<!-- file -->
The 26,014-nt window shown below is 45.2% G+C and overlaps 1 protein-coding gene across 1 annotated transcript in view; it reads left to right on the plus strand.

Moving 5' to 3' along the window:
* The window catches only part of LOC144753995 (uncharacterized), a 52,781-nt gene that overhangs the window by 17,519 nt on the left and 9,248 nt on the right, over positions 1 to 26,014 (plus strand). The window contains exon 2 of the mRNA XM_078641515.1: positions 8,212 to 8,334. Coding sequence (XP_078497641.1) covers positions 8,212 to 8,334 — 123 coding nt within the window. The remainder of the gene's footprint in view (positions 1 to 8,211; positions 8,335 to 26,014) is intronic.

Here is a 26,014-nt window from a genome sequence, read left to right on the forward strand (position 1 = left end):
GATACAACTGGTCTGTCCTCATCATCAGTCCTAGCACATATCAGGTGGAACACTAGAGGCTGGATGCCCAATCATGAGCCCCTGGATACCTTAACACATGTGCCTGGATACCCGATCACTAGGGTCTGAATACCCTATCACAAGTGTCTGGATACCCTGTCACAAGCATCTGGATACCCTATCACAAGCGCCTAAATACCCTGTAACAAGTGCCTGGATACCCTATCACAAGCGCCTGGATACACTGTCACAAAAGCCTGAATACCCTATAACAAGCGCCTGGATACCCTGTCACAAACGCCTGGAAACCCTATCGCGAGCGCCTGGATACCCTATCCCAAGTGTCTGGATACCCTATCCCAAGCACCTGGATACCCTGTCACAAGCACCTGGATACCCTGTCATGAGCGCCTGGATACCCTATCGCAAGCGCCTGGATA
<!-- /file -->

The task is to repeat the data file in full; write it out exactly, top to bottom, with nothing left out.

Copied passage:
The 26,014-nt window shown below is 45.2% G+C and overlaps 1 protein-coding gene across 1 annotated transcript in view; it reads left to right on the plus strand.

Moving 5' to 3' along the window:
* The window catches only part of LOC144753995 (uncharacterized), a 52,781-nt gene that overhangs the window by 17,519 nt on the left and 9,248 nt on the right, over positions 1 to 26,014 (plus strand). The window contains exon 2 of the mRNA XM_078641515.1: positions 8,212 to 8,334. Coding sequence (XP_078497641.1) covers positions 8,212 to 8,334 — 123 coding nt within the window. The remainder of the gene's footprint in view (positions 1 to 8,211; positions 8,335 to 26,014) is intronic.

Here is a 26,014-nt window from a genome sequence, read left to right on the forward strand (position 1 = left end):
GATACAACTGGTCTGTCCTCATCATCAGTCCTAGCACATATCAGGTGGAACACTAGAGGCTGGATGCCCAATCATGAGCCCCTGGATACCTTAACACATGTGCCTGGATACCCGATCACTAGGGTCTGAATACCCTATCACAAGTGTCTGGATACCCTGTCACAAGCATCTGGATACCCTATCACAAGCGCCTAAATACCCTGTAACAAGTGCCTGGATACCCTATCACAAGCGCCTGGATACACTGTCACAAAAGCCTGAATACCCTATAACAAGCGCCTGGATACCCTGTCACAAACGCCTGGAAACCCTATCGCGAGCGCCTGGATACCCTATCCCAAGTGTCTGGATACCCTATCCCAAGCACCTGGATACCCTGTCACAAGCACCTGGATACCCTGTCATGAGCGCCTGGATACCCTATCGCAAGCGCCTGGATA